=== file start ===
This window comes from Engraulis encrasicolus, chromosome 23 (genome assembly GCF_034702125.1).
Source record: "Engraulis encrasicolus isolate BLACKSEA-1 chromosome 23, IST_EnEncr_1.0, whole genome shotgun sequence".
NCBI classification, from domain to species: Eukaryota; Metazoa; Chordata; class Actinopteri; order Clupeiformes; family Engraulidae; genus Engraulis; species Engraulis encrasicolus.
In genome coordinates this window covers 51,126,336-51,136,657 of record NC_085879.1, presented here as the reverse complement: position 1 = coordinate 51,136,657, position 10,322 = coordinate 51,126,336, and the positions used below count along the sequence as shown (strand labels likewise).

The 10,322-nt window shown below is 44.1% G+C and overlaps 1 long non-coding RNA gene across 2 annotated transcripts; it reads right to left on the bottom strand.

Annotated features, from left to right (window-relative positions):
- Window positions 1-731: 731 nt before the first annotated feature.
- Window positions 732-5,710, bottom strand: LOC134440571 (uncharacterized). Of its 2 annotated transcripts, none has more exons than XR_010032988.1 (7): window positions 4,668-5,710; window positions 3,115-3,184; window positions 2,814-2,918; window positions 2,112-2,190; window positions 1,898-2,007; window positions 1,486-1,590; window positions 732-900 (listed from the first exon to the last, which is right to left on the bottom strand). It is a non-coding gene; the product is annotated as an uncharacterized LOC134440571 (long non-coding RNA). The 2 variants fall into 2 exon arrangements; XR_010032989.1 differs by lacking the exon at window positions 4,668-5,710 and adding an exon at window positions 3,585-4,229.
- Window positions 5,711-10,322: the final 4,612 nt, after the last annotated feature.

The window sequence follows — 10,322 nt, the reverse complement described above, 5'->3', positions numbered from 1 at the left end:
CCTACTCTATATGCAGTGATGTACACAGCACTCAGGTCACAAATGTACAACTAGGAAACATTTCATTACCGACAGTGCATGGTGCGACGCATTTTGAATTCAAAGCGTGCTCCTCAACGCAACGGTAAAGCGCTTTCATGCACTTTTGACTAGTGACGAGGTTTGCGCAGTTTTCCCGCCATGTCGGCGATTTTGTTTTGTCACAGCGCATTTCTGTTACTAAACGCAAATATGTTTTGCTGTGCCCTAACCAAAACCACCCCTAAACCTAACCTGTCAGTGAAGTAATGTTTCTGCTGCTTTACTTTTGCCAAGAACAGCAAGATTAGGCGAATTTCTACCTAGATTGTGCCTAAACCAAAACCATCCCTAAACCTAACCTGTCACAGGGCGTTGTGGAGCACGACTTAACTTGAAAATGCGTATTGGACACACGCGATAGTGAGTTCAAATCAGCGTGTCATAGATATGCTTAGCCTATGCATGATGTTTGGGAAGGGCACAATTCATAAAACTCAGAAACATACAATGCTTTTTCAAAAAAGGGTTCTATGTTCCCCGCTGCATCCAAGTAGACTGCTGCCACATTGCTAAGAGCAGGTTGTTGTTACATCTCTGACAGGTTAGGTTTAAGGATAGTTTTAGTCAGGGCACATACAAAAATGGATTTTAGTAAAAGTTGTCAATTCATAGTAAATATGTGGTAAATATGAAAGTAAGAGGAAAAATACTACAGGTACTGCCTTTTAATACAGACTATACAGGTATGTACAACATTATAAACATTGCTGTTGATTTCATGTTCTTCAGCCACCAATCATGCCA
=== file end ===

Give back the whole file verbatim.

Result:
This window comes from Engraulis encrasicolus, chromosome 23 (genome assembly GCF_034702125.1).
Source record: "Engraulis encrasicolus isolate BLACKSEA-1 chromosome 23, IST_EnEncr_1.0, whole genome shotgun sequence".
NCBI classification, from domain to species: Eukaryota; Metazoa; Chordata; class Actinopteri; order Clupeiformes; family Engraulidae; genus Engraulis; species Engraulis encrasicolus.
In genome coordinates this window covers 51,126,336-51,136,657 of record NC_085879.1, presented here as the reverse complement: position 1 = coordinate 51,136,657, position 10,322 = coordinate 51,126,336, and the positions used below count along the sequence as shown (strand labels likewise).

The 10,322-nt window shown below is 44.1% G+C and overlaps 1 long non-coding RNA gene across 2 annotated transcripts; it reads right to left on the bottom strand.

Annotated features, from left to right (window-relative positions):
- Window positions 1-731: 731 nt before the first annotated feature.
- Window positions 732-5,710, bottom strand: LOC134440571 (uncharacterized). Of its 2 annotated transcripts, none has more exons than XR_010032988.1 (7): window positions 4,668-5,710; window positions 3,115-3,184; window positions 2,814-2,918; window positions 2,112-2,190; window positions 1,898-2,007; window positions 1,486-1,590; window positions 732-900 (listed from the first exon to the last, which is right to left on the bottom strand). It is a non-coding gene; the product is annotated as an uncharacterized LOC134440571 (long non-coding RNA). The 2 variants fall into 2 exon arrangements; XR_010032989.1 differs by lacking the exon at window positions 4,668-5,710 and adding an exon at window positions 3,585-4,229.
- Window positions 5,711-10,322: the final 4,612 nt, after the last annotated feature.

The window sequence follows — 10,322 nt, the reverse complement described above, 5'->3', positions numbered from 1 at the left end:
CCTACTCTATATGCAGTGATGTACACAGCACTCAGGTCACAAATGTACAACTAGGAAACATTTCATTACCGACAGTGCATGGTGCGACGCATTTTGAATTCAAAGCGTGCTCCTCAACGCAACGGTAAAGCGCTTTCATGCACTTTTGACTAGTGACGAGGTTTGCGCAGTTTTCCCGCCATGTCGGCGATTTTGTTTTGTCACAGCGCATTTCTGTTACTAAACGCAAATATGTTTTGCTGTGCCCTAACCAAAACCACCCCTAAACCTAACCTGTCAGTGAAGTAATGTTTCTGCTGCTTTACTTTTGCCAAGAACAGCAAGATTAGGCGAATTTCTACCTAGATTGTGCCTAAACCAAAACCATCCCTAAACCTAACCTGTCACAGGGCGTTGTGGAGCACGACTTAACTTGAAAATGCGTATTGGACACACGCGATAGTGAGTTCAAATCAGCGTGTCATAGATATGCTTAGCCTATGCATGATGTTTGGGAAGGGCACAATTCATAAAACTCAGAAACATACAATGCTTTTTCAAAAAAGGGTTCTATGTTCCCCGCTGCATCCAAGTAGACTGCTGCCACATTGCTAAGAGCAGGTTGTTGTTACATCTCTGACAGGTTAGGTTTAAGGATAGTTTTAGTCAGGGCACATACAAAAATGGATTTTAGTAAAAGTTGTCAATTCATAGTAAATATGTGGTAAATATGAAAGTAAGAGGAAAAATACTACAGGTACTGCCTTTTAATACAGACTATACAGGTATGTACAACATTATAAACATTGCTGTTGATTTCATGTTCTTCAGCCACCAATCATGCCA